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June 08, 2004

Community survey reveals "Digital Divide"

At the June meeting of the Gavilan College Board of Trustees on June 8, 2004, Gavilan College staff will present to the board the results of a community survey that revealed a significant "Digital Divide" between Hispanics and non-Hispanics in the college district. The survey also explored community awareness and perceptions of Gavilan College.

The survey, funded by the federal government under a Title V grant, was conducted by Q&A Research of Novato, California. Data were obtained through six focus groups, and six hundred phone interviews in both English and Spanish in the three surrounding communtties that Gavilan College serves - Gilroy, Morgan Hill and Hollister. The focus groups revealed that whereas basic computer skills, such as email, word processing and spreadsheet usage were commonplace among the English-speaking participants, these same skills were lacking among Spanish-speaking attendees. The phone interviews also indicated a Digital Divide: Hispanics were found to be less likely to have computer access and expertise than non-Hispanic respondents. In addition, immigrants were less likely than others to be aware of the accessible and affordable community college system, which is unique to the United States.

According to Terrence Willet, Director of Research for Gavilan College, "this survey affirms what national studies have shown. Even though we are in Silicon Valley, there continues to be a Digital Divide. As an institution which has a student population reflective of the community, this tells us that a portion of our student population may be entering college without the skills -- email usage, databases, digital library use -- that they will be expected to have if they transfer to the university level."

Dr. Margery Regalado, Dean of Enrollment Management said that "the survey results support what we had already ascertained to be critical-- keeping the campus and curriculum up-to-date technologically so that we can continue to provide the training and technology access students need to succeed in higher education and in the workplace." She pointed out that the recently approved bond measure for Gavilan College includes funds that will expand access to technology for district residents through the creation of a Library/Technology center and improved infrastructure.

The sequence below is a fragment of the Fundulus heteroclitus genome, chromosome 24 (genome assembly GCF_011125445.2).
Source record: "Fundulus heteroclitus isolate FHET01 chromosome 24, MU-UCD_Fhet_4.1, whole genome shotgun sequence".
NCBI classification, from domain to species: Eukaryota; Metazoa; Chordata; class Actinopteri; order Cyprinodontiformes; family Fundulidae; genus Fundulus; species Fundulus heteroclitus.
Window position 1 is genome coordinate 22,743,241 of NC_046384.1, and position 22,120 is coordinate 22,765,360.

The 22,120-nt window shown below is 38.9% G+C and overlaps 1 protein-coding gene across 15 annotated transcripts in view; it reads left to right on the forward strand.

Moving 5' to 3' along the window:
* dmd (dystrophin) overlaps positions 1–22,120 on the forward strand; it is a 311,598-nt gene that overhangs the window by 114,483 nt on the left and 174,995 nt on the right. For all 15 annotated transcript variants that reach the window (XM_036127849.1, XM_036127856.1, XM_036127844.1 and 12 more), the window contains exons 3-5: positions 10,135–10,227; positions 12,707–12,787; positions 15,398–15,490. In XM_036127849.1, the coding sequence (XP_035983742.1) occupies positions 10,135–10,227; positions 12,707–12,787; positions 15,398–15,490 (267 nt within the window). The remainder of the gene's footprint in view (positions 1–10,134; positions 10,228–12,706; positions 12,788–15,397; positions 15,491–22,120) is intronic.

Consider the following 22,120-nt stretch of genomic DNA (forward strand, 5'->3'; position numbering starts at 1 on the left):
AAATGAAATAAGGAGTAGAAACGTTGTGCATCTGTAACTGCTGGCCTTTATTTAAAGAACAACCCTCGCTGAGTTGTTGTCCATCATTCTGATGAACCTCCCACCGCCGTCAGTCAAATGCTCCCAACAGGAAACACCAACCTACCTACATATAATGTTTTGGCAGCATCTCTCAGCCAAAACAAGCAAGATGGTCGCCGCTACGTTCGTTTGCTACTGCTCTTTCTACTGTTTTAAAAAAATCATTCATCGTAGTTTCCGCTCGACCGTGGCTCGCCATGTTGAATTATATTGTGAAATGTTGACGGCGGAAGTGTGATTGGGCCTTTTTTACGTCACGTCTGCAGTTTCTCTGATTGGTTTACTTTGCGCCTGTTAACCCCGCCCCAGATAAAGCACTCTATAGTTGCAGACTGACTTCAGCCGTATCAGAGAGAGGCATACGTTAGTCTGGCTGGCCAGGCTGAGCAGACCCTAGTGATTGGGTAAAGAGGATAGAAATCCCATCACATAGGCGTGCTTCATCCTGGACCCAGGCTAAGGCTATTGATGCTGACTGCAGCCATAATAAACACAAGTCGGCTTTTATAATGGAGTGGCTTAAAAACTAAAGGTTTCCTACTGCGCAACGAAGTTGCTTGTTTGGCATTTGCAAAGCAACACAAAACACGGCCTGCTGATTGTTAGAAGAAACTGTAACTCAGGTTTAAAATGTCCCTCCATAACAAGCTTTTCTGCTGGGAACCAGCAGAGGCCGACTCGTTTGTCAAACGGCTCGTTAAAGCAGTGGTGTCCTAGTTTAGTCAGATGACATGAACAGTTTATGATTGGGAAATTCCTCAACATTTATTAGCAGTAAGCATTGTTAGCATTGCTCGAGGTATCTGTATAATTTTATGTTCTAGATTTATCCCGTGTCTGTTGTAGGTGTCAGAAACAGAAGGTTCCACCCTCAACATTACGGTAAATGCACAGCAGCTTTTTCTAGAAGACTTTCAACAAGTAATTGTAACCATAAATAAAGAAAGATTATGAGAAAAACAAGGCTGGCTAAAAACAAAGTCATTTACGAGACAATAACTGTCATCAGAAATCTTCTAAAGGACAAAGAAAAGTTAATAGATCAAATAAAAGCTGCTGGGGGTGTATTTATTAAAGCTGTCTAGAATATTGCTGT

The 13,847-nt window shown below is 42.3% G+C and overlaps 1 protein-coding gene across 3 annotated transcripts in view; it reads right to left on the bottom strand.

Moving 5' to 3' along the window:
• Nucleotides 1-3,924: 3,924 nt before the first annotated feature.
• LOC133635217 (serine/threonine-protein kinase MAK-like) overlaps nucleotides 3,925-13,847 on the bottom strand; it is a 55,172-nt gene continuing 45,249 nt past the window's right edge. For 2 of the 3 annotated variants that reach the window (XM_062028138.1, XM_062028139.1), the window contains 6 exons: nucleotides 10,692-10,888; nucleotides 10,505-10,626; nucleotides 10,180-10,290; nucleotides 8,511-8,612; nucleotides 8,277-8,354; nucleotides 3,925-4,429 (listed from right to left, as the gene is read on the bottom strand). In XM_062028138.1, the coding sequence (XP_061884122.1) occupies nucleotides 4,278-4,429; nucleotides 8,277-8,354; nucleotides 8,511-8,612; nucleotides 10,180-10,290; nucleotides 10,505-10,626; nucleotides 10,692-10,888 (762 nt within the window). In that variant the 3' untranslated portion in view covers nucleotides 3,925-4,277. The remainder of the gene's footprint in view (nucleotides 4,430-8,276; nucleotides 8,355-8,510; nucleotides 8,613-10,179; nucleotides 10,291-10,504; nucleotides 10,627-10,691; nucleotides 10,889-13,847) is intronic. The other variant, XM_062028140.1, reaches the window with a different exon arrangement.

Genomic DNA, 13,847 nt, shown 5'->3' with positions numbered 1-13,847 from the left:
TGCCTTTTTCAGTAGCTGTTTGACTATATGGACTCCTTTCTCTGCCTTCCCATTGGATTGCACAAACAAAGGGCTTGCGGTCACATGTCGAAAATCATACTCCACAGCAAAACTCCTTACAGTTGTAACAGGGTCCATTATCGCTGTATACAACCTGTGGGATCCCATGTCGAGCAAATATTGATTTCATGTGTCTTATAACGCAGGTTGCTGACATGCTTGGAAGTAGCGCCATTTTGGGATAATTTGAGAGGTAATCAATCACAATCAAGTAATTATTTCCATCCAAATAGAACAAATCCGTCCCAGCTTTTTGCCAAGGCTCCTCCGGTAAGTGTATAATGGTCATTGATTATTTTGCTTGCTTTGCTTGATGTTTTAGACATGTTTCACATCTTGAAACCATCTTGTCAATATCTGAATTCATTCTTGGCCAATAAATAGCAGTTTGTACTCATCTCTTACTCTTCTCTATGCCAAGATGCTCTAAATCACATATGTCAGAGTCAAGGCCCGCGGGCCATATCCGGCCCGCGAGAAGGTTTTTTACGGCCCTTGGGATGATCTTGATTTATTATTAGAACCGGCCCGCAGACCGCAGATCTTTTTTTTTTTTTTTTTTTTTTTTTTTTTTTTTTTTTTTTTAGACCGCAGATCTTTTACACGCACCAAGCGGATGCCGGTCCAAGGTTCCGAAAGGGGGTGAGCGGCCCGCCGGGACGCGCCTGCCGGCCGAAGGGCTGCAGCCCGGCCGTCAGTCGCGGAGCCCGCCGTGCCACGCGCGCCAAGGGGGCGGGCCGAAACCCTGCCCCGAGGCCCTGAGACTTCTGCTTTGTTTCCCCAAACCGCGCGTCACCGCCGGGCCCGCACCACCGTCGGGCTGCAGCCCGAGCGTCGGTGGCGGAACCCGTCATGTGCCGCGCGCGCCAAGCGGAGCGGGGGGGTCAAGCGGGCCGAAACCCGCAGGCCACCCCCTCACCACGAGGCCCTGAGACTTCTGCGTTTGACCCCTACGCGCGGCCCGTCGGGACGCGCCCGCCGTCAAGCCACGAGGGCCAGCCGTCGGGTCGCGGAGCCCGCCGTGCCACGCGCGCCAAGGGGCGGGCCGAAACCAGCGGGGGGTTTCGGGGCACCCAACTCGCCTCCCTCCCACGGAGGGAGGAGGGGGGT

The survey's results also indicated that, overall, teachers and staff of Gavilan College are perceived favorably, and that most participants said they would recommend Gavilan College to others. While there was a relatively low level of first-hand experience with the college, there was an overall awareness of special programs offered by the college. Respondents indicated that their chief sources of information about Gavilan College were direct mail and word of mouth.

A complete report of the study can be found at http://www.gavilan.edu/research/ under "News and Updates."

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Last modified: August 17, 2011
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